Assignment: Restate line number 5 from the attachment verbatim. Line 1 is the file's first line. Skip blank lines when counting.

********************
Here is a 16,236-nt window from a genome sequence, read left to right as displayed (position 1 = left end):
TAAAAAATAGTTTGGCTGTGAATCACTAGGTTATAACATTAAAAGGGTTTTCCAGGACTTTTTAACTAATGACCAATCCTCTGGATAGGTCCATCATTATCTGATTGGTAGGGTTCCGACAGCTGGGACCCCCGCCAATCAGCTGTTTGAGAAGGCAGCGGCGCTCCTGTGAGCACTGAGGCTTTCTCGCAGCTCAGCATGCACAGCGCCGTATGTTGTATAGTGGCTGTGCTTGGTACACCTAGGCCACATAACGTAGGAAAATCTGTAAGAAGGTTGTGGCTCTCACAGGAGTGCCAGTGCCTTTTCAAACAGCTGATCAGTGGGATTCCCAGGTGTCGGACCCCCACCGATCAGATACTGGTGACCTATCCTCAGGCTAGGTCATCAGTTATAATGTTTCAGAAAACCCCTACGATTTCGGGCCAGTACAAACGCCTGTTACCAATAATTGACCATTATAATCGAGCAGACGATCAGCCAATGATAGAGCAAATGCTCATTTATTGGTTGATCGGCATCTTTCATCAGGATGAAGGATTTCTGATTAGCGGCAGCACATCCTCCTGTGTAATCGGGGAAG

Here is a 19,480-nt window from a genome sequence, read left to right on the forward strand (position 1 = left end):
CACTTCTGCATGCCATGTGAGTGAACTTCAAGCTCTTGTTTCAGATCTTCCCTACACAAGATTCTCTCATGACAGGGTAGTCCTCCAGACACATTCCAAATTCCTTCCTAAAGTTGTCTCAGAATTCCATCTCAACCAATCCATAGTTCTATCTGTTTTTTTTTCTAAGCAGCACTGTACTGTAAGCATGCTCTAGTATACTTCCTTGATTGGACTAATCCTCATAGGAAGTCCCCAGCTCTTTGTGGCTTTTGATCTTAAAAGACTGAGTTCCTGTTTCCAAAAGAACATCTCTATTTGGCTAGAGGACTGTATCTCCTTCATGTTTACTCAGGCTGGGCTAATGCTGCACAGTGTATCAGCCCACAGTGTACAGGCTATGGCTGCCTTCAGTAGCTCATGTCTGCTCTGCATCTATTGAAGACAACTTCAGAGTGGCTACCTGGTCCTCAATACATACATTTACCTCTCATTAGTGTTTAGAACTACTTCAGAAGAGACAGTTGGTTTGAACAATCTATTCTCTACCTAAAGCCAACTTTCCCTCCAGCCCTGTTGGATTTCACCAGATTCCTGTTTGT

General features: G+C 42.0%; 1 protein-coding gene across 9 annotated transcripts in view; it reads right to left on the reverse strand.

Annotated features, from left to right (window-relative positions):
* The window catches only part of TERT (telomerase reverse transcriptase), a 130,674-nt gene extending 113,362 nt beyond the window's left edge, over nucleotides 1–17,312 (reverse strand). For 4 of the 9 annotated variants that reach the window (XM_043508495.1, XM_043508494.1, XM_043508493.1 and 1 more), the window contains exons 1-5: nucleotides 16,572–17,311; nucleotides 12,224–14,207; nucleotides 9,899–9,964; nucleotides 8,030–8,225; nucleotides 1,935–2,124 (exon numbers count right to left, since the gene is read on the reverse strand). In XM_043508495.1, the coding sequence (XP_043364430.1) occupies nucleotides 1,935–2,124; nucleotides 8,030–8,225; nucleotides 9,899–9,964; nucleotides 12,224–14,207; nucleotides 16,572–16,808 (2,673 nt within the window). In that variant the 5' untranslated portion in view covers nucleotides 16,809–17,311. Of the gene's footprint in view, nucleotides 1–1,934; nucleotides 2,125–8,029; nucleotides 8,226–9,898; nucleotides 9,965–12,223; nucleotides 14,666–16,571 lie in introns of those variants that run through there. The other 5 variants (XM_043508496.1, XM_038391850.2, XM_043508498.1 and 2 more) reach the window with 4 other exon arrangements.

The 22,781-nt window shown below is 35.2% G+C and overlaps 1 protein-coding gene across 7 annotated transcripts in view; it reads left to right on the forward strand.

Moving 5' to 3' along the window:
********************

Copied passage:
General features: G+C 42.0%; 1 protein-coding gene across 9 annotated transcripts in view; it reads right to left on the reverse strand.